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Who Is Jesus to You?

Small Group Ministry Session Plan

Developed by Peter Bowden

Based on Teacher, Guide, Companion: Rediscovering Jesus in a Secular World
by Erik Walker Wikstrom

Opening Ritual

Introduction

Our session today is based on the book Teacher, Guide, Companion: Rediscovering Jesus in a Secular World, by the Unitarian Universalist minister Erik Walker Wikstrom. Rev. Wikstrom was baptized a Presbyterian, raised a Methodist, and is a student of Zen Buddhism. In describing this work he writes,

This book grew out of my own search in the religious soil that nourished me. In some ways it is a very personal book, reflecting the journey I have taken over the past several years to reacquaint myself with the figure of Jesus Christ, whom I once described in an Easter sermon as “an old friend I seem intent on forgetting.”

Opening Words

Our opening words are from the introduction of Teacher, Guide, Companion:

He lived over two thousand years ago in a small town in a backwater province. He spent his entire life in an area slightly smaller than the state of Vermont. Yet this Jewish peasant—born to unwed teenage parents—continues to fascinate people, believers and nonbelievers alike. Who was he? What are we to make of the claims made on his behalf? And what, if anything, does it mean in the twenty-first century to profess to have a relationship with him?

Check-in

Topic

In his book Teacher, Guide, Companion, Rev. Wikstrom invites us to take a fresh look at Jesus of Nazareth. Jesus is widely recognized by Unitarian Universalists as a historical figure and important spiritual guide or teacher. Yet according to Wikstrom, "When it comes to Christianity, many of us have not only thrown the baby out with the bathwater, but also have tossed out the tub, shut off the lights, and walked out of the house, locking the door behind us."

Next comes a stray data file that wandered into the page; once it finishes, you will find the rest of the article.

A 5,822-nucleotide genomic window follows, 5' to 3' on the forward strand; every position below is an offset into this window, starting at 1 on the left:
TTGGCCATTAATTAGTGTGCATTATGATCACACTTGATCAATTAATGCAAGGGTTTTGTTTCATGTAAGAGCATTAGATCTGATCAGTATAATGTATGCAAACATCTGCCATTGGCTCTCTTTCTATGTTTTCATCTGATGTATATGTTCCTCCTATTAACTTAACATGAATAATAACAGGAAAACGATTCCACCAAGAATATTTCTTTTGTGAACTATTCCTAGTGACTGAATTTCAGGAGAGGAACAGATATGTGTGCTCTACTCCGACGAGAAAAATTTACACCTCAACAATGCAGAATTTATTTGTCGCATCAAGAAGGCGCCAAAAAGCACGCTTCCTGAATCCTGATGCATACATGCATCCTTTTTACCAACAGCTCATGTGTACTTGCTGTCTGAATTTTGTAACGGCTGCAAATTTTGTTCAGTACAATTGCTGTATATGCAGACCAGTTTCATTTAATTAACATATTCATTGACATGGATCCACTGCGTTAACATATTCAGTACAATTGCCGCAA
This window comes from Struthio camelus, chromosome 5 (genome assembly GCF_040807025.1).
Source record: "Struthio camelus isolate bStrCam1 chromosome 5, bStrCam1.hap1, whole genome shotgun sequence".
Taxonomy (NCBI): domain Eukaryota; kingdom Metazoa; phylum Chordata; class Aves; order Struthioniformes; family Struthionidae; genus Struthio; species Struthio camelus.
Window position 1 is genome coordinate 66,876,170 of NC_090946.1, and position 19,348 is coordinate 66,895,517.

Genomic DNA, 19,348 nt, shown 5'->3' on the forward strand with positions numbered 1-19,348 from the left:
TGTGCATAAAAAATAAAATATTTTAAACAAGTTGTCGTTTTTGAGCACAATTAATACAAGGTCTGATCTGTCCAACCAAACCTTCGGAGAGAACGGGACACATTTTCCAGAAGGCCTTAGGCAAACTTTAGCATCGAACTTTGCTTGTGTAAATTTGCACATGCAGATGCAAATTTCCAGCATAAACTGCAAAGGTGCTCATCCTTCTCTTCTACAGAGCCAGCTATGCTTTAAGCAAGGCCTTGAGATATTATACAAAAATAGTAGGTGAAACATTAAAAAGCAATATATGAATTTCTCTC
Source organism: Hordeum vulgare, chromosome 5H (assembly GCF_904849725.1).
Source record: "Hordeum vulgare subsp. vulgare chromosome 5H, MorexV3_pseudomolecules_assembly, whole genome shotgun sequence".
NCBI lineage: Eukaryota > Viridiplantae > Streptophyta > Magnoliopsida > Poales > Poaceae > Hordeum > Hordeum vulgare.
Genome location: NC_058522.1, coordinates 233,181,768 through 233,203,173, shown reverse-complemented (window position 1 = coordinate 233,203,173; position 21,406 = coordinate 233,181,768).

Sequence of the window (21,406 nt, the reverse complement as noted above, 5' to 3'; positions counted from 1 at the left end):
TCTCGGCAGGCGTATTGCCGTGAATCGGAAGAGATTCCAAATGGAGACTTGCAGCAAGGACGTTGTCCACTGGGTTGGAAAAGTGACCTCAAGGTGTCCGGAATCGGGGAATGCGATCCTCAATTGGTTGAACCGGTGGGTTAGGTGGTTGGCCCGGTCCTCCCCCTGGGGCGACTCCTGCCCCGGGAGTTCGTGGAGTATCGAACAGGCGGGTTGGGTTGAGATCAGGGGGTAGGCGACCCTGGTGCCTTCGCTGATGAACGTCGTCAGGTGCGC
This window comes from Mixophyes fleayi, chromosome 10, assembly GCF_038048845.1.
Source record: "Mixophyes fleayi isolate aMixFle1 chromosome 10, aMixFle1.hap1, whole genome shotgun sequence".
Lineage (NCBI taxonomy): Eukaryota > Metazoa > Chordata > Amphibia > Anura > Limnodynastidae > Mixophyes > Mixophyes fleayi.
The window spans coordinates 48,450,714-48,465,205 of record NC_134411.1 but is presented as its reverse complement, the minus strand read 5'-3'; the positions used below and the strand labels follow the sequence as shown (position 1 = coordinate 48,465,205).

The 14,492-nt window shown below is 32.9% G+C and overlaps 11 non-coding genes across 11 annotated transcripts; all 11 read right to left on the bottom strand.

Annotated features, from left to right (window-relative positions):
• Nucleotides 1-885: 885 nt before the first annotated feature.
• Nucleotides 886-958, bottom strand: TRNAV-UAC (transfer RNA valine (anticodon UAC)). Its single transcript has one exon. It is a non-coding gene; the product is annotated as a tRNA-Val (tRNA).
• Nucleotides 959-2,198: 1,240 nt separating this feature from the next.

Why does this happen? Wikstrom says, "Jesus presents a problem to the modern mind. How do we believe in a person when what we've been told about him is so unbelievable?"

Questions

  • Rev. Wikstrom asks what it means in the twenty-first century to profess to have a relationship with Jesus. Do you think it is possible to have a meaningful—even transformational—relationship with a historical figure? How is this different from having a relationship with living person?
  • What historical figures have inspired and supported you? Share an example of how a relationship with a historical figure has made a difference in your life.
  • Recognizing Jesus of Nazareth as an important historical figure and strong influence on our culture, what role, if any, does he play in your life? Who is Jesus to you?
  • What questions about the history and teachings of Jesus or other historical figures would you like to explore further?

Likes & Wishes

Closing Words

Our closing words are from a discussion in Teacher, Guide, Companion on how we might have a meaningful relationship with a historical figure like Jesus of Nazareth:

Let us begin by agreeing that to contemplate having a relationship with someone who has died over two millennia ago is irrational. Just because it is irrational, however, does not mean that it is impossible, or that it is not worthwhile. It simply means that your rational mind may not be the best tool to use. So what do you use? Your imagination.

Closing Ritual

For more information contact web @ uua.org.

This work is made possible by the generosity of individual donors and congregations. Please consider making a donation today.

Last updated on Wednesday, June 2, 2010.

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